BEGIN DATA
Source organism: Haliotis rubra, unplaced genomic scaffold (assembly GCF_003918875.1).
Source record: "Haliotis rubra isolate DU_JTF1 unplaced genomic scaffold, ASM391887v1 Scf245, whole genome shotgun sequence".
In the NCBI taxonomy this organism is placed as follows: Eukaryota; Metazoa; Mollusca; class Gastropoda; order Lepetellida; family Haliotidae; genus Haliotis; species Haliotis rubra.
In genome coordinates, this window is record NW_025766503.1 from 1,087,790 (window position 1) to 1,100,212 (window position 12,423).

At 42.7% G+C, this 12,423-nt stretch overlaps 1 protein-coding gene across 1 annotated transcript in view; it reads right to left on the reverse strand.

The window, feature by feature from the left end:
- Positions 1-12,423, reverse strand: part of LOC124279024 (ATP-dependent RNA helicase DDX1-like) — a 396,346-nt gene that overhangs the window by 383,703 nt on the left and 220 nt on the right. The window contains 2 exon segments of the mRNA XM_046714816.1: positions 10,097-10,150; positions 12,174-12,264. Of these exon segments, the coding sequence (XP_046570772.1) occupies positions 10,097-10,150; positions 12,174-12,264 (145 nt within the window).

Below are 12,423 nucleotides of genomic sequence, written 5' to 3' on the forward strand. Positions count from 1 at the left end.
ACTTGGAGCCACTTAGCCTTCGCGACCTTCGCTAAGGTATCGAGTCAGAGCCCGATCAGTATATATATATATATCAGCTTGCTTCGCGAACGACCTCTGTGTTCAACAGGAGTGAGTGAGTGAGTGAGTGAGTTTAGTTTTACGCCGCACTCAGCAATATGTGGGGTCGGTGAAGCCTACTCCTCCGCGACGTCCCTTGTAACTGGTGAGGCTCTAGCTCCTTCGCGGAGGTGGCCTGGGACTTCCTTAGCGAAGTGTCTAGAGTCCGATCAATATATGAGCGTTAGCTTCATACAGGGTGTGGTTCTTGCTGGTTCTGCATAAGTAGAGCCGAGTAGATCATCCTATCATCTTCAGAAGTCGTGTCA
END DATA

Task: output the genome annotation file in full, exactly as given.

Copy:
Source organism: Haliotis rubra, unplaced genomic scaffold (assembly GCF_003918875.1).
Source record: "Haliotis rubra isolate DU_JTF1 unplaced genomic scaffold, ASM391887v1 Scf245, whole genome shotgun sequence".
In the NCBI taxonomy this organism is placed as follows: Eukaryota; Metazoa; Mollusca; class Gastropoda; order Lepetellida; family Haliotidae; genus Haliotis; species Haliotis rubra.
In genome coordinates, this window is record NW_025766503.1 from 1,087,790 (window position 1) to 1,100,212 (window position 12,423).

At 42.7% G+C, this 12,423-nt stretch overlaps 1 protein-coding gene across 1 annotated transcript in view; it reads right to left on the reverse strand.

The window, feature by feature from the left end:
- Positions 1-12,423, reverse strand: part of LOC124279024 (ATP-dependent RNA helicase DDX1-like) — a 396,346-nt gene that overhangs the window by 383,703 nt on the left and 220 nt on the right. The window contains 2 exon segments of the mRNA XM_046714816.1: positions 10,097-10,150; positions 12,174-12,264. Of these exon segments, the coding sequence (XP_046570772.1) occupies positions 10,097-10,150; positions 12,174-12,264 (145 nt within the window).

Below are 12,423 nucleotides of genomic sequence, written 5' to 3' on the forward strand. Positions count from 1 at the left end.
ACTTGGAGCCACTTAGCCTTCGCGACCTTCGCTAAGGTATCGAGTCAGAGCCCGATCAGTATATATATATATATCAGCTTGCTTCGCGAACGACCTCTGTGTTCAACAGGAGTGAGTGAGTGAGTGAGTGAGTTTAGTTTTACGCCGCACTCAGCAATATGTGGGGTCGGTGAAGCCTACTCCTCCGCGACGTCCCTTGTAACTGGTGAGGCTCTAGCTCCTTCGCGGAGGTGGCCTGGGACTTCCTTAGCGAAGTGTCTAGAGTCCGATCAATATATGAGCGTTAGCTTCATACAGGGTGTGGTTCTTGCTGGTTCTGCATAAGTAGAGCCGAGTAGATCATCCTATCATCTTCAGAAGTCGTGTCA